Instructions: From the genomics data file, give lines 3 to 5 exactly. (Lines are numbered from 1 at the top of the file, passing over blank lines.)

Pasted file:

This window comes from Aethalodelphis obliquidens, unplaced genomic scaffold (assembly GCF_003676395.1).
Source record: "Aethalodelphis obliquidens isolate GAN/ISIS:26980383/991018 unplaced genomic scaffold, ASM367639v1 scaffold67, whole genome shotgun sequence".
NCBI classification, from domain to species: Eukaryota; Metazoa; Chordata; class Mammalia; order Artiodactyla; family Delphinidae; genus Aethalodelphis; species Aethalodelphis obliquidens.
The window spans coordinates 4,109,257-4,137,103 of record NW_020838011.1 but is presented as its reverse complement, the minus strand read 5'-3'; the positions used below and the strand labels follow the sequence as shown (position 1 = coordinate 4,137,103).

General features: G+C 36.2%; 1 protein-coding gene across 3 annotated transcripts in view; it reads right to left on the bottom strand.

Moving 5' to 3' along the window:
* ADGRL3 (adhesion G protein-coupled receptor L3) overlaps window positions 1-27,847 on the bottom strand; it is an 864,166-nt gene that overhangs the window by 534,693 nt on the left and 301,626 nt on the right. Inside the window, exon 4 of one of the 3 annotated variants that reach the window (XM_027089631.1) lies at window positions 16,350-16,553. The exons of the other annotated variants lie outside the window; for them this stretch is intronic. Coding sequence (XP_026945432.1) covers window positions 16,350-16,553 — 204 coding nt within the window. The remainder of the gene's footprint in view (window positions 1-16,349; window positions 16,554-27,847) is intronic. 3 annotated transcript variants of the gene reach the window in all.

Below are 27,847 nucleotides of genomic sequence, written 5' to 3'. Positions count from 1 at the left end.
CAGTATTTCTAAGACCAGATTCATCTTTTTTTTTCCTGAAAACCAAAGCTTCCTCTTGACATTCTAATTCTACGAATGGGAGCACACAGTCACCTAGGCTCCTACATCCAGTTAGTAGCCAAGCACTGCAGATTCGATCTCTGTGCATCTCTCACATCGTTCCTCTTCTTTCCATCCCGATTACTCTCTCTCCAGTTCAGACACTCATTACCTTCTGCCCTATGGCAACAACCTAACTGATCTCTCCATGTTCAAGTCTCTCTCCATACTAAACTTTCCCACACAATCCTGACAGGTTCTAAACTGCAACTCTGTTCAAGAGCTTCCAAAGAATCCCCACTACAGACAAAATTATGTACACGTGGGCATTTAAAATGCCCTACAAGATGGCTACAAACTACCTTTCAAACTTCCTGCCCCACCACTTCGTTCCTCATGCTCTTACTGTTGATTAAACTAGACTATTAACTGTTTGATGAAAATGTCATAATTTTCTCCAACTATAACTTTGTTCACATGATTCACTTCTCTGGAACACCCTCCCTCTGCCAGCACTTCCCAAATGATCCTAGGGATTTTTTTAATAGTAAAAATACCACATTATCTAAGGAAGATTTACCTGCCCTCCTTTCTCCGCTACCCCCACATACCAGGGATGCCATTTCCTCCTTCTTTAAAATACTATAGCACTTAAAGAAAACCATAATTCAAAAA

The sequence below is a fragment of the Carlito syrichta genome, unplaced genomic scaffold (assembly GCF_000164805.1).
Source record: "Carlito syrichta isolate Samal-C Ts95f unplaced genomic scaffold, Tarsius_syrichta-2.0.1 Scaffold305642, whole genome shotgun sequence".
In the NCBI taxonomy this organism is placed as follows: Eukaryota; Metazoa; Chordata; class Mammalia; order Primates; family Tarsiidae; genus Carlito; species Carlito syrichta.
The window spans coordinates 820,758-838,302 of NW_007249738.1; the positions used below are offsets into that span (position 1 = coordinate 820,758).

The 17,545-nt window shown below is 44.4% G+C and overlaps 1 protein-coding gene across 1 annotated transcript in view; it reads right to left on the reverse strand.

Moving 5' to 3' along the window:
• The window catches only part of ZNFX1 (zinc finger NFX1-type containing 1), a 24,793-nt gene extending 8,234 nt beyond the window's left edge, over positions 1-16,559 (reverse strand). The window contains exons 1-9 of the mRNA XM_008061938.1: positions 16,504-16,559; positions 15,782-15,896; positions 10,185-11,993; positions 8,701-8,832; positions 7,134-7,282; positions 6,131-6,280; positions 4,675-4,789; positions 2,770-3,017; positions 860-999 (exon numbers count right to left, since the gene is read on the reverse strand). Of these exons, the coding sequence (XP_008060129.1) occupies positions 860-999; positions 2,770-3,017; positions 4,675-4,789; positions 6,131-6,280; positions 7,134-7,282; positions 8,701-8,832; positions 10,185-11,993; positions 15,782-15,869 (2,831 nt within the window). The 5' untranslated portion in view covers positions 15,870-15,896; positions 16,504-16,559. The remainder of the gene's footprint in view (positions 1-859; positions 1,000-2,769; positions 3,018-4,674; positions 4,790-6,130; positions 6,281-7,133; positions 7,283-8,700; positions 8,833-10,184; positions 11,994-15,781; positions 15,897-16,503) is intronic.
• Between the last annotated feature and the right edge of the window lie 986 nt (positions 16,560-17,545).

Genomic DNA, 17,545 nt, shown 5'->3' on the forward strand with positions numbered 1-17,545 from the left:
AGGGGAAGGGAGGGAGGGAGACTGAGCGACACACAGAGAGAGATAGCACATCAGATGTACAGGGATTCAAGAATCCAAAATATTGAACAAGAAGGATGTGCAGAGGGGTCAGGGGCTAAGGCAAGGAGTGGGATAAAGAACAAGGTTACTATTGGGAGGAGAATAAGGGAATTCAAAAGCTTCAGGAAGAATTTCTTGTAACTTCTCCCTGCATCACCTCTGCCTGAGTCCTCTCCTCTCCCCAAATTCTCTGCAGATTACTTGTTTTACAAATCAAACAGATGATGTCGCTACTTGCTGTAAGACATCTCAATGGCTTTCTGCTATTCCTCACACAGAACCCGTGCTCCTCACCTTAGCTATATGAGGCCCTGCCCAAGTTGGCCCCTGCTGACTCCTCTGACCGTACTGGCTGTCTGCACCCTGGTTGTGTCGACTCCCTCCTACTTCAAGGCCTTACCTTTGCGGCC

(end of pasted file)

NCBI classification, from domain to species: Eukaryota; Metazoa; Chordata; class Mammalia; order Artiodactyla; family Delphinidae; genus Aethalodelphis; species Aethalodelphis obliquidens.
The window spans coordinates 4,109,257-4,137,103 of record NW_020838011.1 but is presented as its reverse complement, the minus strand read 5'-3'; the positions used below and the strand labels follow the sequence as shown (position 1 = coordinate 4,137,103).

General features: G+C 36.2%; 1 protein-coding gene across 3 annotated transcripts in view; it reads right to left on the bottom strand.